Tsunami risk modelling for Australia: understanding the impact of data
Hocking, G., Jakeman, J., Sexton, J. and Wand, M. (2008) Tsunami risk modelling for Australia: understanding the impact of data. In: 2008 Mathematics and Statistics in Industry Study Group, MISG2008, 28 January - 1 February, Wollongong, Australia.
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Modelling the impacts from tsunami events is a complex task. The approach taken by Geoscience Australia is a hybrid one where two models are combined. The first is one which models the earthquake rupture and subsequent propagation in deep water with the second propagating the tsunami through shallow water and focusing on subsequent inundation and impact ashore. The computer model ANUGA is used for the latter part of the approach and was developed collaboratively between the Australian National University and geoscience Australia.
A critical requirement for reliable modelling is an accurate representation of the earth’s surface that extends from the open ocean through the inter-tidal zone into the onshore areas. However, this elevation data may come from a number of sources and will have a range of reliability.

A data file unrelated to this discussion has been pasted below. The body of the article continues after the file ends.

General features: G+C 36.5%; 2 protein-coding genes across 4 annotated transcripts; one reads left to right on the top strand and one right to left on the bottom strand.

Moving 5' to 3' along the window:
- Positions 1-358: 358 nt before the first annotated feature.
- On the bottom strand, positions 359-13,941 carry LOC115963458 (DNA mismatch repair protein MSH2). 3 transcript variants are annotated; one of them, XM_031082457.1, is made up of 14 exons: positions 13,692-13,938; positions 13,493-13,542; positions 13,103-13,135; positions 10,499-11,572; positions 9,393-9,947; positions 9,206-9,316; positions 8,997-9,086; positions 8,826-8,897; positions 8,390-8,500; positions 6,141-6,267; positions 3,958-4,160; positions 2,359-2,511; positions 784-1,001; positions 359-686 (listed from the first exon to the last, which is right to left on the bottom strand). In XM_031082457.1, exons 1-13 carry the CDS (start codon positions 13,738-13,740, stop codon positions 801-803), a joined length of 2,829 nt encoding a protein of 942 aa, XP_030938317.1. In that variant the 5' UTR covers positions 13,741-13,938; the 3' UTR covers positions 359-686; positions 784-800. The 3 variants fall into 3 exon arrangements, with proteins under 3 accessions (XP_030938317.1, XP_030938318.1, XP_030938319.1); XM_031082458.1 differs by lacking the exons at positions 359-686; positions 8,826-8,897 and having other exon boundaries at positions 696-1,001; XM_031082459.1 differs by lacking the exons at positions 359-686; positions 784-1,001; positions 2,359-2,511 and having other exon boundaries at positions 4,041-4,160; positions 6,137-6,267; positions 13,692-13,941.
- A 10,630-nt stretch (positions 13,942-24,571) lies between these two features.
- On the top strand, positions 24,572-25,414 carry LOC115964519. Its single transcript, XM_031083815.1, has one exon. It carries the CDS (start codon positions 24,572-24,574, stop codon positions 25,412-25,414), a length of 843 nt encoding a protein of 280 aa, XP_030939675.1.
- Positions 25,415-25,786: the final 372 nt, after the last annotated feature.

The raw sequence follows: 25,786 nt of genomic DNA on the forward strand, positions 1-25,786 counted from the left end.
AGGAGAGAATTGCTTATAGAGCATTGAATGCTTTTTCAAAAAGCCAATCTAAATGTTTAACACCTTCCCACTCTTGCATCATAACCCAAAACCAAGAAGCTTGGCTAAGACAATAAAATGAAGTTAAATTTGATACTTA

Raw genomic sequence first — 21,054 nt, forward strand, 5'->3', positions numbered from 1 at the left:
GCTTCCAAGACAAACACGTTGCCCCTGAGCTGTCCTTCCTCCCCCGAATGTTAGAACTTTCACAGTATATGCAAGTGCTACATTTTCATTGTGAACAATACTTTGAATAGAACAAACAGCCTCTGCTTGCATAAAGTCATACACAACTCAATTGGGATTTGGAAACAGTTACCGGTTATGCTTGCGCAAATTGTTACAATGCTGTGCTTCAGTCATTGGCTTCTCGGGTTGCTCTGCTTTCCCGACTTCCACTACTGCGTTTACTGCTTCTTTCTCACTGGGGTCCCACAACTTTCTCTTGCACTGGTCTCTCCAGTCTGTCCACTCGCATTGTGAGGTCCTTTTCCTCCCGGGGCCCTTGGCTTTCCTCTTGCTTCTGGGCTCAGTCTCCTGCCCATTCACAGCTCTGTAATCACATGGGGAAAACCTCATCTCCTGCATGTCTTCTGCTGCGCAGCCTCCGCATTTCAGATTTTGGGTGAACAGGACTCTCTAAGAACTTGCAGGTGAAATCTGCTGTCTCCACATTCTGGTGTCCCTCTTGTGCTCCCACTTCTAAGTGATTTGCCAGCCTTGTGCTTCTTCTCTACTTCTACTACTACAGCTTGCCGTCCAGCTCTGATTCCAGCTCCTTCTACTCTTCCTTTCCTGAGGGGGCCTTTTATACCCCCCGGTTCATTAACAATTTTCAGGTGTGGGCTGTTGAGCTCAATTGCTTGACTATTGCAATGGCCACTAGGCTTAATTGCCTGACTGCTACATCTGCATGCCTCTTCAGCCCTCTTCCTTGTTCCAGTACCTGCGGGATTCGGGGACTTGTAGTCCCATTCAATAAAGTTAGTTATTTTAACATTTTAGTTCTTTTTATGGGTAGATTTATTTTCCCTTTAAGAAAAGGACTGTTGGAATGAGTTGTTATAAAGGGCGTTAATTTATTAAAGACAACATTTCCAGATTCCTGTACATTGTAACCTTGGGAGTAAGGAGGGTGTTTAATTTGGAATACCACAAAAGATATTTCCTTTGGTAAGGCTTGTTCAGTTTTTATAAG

There are two questions that arise when data is requested. The first deals with the true variability of the topography. E.g. a flat surface needn’t be sampled as finely as a highly convoluted surface. The second relates to sensitivity; how large if the error in the modelled output if the range of errors in the elevation data is known? ANUGA and similar models can take up days of computer time to simulate a particular scenario, and so full comparative tests for a range of input values is not viable. The main aim of this project was to understand the uncertainties on the outputs of the inundation model based on possible uncertainty on the input data.
|Publication Type:||Conference Paper|
|Murdoch Affiliation:||School of Chemical and Mathematical Science|
|Publisher:||University of Wollongong|
|Copyright:||MISG2008 (Mathematics and Statistics in Industry Study Group, School of Mathematics and Applied Statistics, University of Wollongong)|
|Notes:||In: Marchant, T., Edwards, M. and Mercer, G. (eds) Proceedings of the 2008 Mathematics and Statistics in Industry Study Group, MISG2008, University of Wollongong, 2009, pp 23 - 36.|
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